Derrick Schultz is a generative artist who you should follow on Instagram. Every year he does a run of Valentine’s Day cards; this time around he’s got a collection from his GAN (generative adversarial network, a particular flavour of artificial intelligence) work. Go buy ’em.
Amusingly, the most-clicked link from my previous issue, Fact Checking is Table Stakes, went to the Twitter profile of CNN fact-checker Daniel Dale, whose Sisyphean undertaking I remarked on somewhat sardonically. Anyway, he just wrote a summary of the last four years. This doesn’t have to do with anything else; I just thought it was funny that that was the link people clicked the most.
I realized this morning that I haven’t gone swimming in the ocean since New Year’s Day (my wingman is a new parent and it’s too dangerous to do by myself, so pool time for me). Click to see footage from the FauxPro strapped to my head, before I geriatrically turned it off.
I have found my calling as a Twitch streamer, which I will be using mainly for live coding sessions. I cribbed this idea from Al Sweigart (author of Automate the Boring Stuff with Python), but got the boost from watching fellow designer Chappell Ellison play video games for a spell (she: “just jump in and do it!”). My first surprise was how sophisticated the tooling is: not quite like conventional video editing software, more like a mini CNN control room console—i.e., built for mixing real-time AV.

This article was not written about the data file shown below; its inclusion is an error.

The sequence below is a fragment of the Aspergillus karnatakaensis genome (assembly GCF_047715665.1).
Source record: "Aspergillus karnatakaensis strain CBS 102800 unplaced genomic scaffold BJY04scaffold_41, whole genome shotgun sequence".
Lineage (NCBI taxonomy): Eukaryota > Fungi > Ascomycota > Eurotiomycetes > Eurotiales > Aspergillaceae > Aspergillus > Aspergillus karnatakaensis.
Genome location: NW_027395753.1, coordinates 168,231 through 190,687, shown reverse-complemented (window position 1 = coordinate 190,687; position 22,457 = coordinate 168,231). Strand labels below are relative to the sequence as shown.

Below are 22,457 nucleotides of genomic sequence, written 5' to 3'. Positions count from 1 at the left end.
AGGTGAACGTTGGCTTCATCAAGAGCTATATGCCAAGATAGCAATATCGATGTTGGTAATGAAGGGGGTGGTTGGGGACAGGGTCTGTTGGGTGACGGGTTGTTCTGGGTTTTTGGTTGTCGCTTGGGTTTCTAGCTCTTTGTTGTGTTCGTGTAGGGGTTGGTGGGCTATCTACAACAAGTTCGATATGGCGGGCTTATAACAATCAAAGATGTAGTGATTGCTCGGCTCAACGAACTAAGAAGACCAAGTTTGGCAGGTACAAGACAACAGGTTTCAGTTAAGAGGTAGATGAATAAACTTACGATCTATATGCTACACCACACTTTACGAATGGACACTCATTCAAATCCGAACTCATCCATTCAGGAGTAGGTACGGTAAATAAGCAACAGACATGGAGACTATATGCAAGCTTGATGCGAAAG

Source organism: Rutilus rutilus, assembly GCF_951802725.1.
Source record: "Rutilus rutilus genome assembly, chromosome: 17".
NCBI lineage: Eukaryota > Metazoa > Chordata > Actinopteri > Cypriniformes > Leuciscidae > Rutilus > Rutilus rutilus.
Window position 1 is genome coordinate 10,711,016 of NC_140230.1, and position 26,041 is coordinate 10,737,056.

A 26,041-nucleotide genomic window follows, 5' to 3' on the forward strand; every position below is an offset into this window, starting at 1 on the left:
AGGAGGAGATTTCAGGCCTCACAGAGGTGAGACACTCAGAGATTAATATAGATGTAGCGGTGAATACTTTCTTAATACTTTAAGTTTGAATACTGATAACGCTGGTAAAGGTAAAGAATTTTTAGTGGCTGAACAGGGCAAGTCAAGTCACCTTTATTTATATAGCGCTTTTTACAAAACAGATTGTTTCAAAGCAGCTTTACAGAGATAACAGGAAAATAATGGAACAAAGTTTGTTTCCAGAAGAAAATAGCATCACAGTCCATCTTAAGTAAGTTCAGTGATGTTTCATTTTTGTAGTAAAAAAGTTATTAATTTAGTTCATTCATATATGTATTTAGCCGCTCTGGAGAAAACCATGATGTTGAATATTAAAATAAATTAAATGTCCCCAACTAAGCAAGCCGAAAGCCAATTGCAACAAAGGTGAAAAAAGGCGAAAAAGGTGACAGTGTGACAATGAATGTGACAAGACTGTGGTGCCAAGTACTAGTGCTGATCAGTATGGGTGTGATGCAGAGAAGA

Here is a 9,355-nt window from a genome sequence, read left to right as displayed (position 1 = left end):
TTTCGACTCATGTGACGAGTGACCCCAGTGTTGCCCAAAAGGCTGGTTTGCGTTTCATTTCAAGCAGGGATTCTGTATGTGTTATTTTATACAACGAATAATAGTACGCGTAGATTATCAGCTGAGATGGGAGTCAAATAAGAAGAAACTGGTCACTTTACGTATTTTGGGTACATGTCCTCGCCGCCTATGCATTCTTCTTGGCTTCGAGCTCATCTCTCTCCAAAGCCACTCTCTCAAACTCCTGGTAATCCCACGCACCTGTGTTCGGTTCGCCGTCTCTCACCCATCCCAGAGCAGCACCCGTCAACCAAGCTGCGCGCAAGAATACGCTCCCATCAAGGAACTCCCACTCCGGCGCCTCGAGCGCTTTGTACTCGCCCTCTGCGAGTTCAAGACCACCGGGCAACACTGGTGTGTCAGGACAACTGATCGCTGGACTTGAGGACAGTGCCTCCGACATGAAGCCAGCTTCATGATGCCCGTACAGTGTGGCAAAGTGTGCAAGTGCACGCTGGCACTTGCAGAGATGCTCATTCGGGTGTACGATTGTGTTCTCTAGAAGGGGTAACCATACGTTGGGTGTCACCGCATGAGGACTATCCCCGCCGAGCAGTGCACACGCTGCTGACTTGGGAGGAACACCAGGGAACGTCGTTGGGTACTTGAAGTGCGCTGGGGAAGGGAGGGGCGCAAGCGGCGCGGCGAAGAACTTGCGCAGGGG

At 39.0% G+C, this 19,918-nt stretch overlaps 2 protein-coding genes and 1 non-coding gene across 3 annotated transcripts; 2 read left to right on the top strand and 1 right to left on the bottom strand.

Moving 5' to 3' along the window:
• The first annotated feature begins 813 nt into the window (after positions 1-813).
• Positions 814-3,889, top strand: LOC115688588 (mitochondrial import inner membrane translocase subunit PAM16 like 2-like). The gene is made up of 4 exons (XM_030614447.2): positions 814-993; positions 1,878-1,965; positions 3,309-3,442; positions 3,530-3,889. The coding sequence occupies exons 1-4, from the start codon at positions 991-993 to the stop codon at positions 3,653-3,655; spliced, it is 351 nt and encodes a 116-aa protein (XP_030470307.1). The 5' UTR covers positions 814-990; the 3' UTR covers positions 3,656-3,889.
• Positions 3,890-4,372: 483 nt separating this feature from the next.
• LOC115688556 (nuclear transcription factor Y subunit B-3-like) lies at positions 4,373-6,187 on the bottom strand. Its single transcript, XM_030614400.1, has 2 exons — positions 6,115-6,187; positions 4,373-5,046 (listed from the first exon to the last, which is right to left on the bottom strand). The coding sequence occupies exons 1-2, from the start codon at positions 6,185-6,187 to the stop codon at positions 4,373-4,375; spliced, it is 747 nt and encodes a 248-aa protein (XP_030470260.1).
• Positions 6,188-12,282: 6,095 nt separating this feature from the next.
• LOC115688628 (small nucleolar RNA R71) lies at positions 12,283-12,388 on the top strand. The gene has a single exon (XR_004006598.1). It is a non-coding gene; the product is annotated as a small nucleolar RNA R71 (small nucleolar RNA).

COVID-era conference presentations would actually be pretty sweet with one of these. I am currently using OBS, if anybody wants to try. You will immediately see what I mean.
My motivation for streaming something so utterly quotidian as programming is precisely because it is quotidian: it is the everyday work of somebody who does the kind of work I do. If you don’t do this kind of work yourself, or spend a lot of time around people who do it, how software actually gets made might be a mystery. I have been concerned for some time about the opacity of my process, so I’m laying it bare, with all the snark and the swearing that typically accompanies the process, even when nobody is watching.
What I have found, from my minuscule sample, is streaming does wonders for my productivity. Programming reduces to turning fuzzy thought and language into formal statements, and just sitting there typing in silence is not very interesting, so one is impelled to provide some running commentary. I no doubt mumble to myself whether the camera is running or not, but when people are watching, not only do I feel like I have to narrate the process, but also vocalize my rationale for just about everything. This I have found leads to interesting (perhaps to some?) digressions and forces me to recall why I hold the positions I do about various ideas, processes, tools, people, companies, whatever.